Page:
In 1984, Thomas Tjapaljarri was one of a party of nine Pintupi speakers who made their first contact with non-Aboriginal people when they walked out of the desert west of Lake Mackay into the small Kiwirrkura community, just inside the West Australian border, west of Alice Springs. Three years later, along with his elder brothers Warlimpirrnga and Walala, he began painting for the Papunya Tula Artists cooperative.
Stories, or 'Dreamings,' of the Tingari Cycle are an important body of myth concerning the Tingari ancestors of the creative Dreamtime (or 'Dreaming'), period. The Tingari men and women traveled across great distances and laid down a body of ceremonies and other law which subsequently formed the basis of young men's higher (meaning post-initiation) education.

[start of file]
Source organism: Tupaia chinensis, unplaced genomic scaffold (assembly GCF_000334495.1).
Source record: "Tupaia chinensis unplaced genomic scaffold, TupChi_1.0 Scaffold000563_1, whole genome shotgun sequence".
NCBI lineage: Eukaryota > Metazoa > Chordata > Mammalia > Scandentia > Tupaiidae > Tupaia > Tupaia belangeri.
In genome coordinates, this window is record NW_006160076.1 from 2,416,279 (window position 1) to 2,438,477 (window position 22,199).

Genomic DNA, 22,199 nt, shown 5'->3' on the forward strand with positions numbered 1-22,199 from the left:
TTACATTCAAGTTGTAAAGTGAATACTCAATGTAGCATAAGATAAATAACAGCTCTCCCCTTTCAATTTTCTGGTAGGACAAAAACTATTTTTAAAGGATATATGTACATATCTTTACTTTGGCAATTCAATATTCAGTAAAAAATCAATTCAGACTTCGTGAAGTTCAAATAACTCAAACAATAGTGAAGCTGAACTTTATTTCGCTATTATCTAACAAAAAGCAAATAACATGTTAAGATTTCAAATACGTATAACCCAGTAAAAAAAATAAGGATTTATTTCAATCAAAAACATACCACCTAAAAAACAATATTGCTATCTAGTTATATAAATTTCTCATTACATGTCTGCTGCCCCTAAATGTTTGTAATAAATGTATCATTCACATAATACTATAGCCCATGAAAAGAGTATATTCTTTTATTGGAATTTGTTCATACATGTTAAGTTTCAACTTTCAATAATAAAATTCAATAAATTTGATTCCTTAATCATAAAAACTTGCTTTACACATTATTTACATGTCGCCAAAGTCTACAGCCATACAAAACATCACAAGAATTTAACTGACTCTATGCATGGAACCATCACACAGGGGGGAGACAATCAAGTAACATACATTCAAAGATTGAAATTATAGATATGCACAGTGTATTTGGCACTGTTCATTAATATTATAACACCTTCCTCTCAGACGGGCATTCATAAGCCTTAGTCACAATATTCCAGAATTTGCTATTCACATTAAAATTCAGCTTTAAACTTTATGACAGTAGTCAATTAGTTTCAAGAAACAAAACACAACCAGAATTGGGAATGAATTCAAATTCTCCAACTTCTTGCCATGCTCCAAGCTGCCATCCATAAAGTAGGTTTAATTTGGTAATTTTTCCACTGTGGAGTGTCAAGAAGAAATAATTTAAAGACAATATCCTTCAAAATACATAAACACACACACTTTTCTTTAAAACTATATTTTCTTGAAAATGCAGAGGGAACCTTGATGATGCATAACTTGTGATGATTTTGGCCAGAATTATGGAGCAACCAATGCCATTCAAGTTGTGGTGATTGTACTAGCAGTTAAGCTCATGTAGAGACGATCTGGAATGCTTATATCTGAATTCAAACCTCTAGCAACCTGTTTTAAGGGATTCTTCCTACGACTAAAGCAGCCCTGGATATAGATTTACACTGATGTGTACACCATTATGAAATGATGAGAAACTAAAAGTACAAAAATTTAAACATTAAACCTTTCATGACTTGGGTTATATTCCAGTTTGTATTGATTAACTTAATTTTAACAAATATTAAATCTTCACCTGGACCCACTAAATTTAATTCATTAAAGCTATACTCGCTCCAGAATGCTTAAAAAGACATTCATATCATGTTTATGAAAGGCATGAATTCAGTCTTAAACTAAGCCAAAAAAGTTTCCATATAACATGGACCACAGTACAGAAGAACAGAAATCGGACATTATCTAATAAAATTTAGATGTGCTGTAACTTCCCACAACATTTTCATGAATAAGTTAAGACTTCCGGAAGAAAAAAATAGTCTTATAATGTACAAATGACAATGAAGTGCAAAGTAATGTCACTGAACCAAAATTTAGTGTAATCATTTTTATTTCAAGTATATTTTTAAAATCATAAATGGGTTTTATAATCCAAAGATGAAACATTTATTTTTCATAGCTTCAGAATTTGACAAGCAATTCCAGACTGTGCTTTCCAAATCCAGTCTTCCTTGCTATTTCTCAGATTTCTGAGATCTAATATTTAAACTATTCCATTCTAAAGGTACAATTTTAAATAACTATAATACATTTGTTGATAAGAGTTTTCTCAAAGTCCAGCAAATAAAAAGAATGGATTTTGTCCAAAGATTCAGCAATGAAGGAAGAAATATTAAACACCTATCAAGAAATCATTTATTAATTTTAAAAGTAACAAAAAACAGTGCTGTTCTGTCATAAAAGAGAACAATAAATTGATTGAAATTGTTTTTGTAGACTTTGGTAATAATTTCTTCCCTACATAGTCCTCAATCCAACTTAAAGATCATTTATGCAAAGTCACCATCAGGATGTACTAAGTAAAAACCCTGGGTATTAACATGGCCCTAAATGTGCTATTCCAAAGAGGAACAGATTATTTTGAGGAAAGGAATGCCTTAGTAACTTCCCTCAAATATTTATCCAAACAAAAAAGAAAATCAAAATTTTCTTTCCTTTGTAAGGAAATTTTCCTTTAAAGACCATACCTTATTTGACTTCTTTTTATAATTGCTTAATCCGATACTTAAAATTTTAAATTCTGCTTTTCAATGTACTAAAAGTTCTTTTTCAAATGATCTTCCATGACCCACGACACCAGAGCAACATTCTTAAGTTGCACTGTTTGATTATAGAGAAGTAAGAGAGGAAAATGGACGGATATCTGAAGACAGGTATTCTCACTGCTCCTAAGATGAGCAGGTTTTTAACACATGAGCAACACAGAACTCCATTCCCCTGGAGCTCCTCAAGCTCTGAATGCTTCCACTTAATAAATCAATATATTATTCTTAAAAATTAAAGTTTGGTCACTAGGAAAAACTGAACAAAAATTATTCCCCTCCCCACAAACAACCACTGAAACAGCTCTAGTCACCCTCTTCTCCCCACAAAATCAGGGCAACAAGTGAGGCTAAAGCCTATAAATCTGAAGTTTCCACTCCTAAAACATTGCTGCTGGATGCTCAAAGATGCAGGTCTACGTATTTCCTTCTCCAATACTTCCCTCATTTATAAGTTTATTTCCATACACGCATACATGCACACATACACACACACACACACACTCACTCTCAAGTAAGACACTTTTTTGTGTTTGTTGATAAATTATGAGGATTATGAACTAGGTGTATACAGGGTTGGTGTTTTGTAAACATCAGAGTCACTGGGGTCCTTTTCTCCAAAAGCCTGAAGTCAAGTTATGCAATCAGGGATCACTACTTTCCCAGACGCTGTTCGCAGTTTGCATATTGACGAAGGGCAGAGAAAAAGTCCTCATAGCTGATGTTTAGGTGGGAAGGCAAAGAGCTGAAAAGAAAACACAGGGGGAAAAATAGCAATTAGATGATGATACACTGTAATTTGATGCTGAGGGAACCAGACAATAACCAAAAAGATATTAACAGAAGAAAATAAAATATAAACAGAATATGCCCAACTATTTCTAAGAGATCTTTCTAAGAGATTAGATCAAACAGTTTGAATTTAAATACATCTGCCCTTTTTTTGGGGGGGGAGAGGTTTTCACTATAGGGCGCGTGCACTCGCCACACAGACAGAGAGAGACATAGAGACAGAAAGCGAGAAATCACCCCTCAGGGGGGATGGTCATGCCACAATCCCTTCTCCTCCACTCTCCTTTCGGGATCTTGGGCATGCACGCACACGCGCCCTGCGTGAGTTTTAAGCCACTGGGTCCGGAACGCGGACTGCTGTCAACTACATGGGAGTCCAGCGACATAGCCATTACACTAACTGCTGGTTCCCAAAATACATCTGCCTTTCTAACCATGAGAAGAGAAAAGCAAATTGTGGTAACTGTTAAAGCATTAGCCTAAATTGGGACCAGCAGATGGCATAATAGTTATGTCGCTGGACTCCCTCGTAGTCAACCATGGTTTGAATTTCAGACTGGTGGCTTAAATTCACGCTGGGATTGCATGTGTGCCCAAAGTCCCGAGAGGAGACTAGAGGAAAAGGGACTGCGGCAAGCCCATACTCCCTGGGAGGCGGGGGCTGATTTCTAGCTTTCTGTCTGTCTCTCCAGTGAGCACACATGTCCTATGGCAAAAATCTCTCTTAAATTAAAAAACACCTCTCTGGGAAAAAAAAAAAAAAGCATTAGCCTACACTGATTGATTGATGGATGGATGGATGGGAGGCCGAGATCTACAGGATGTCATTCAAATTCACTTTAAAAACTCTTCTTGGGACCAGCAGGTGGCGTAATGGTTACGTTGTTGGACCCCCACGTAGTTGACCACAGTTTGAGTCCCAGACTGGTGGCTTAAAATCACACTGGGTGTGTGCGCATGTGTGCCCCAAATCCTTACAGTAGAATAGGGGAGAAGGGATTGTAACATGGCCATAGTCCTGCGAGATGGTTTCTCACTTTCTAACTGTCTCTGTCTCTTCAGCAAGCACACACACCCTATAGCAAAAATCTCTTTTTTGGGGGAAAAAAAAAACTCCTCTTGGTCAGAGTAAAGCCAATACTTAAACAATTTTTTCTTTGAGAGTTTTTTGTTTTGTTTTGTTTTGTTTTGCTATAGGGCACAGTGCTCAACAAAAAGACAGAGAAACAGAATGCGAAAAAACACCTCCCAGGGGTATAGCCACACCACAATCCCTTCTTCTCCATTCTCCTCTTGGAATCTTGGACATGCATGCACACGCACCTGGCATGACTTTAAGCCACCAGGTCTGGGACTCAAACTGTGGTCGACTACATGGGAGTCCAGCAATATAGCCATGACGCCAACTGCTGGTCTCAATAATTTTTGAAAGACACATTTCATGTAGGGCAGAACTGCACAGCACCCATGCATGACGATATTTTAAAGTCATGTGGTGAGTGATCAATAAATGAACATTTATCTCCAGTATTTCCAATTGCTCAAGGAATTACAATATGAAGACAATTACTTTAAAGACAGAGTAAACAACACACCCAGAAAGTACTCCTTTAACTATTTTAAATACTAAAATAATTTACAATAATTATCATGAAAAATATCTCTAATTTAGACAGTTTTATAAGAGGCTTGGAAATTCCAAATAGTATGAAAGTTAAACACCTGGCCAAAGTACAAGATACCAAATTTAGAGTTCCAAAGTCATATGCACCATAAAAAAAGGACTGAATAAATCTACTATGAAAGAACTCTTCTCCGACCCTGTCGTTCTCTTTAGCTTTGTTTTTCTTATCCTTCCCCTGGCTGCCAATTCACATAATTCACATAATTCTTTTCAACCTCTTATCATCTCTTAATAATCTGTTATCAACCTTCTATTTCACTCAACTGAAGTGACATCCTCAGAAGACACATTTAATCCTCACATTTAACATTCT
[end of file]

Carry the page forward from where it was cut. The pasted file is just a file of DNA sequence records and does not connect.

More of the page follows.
The stories themselves are communicated only to initiated men.
In art destined for the fine art market they are often represented as a series of roundels joined by a mesh of connecting lines, formally representing sacred places and the tracks of the ancestors between them. Thomas Tjapaltjarri’s distinctive representation is a variant of that convention.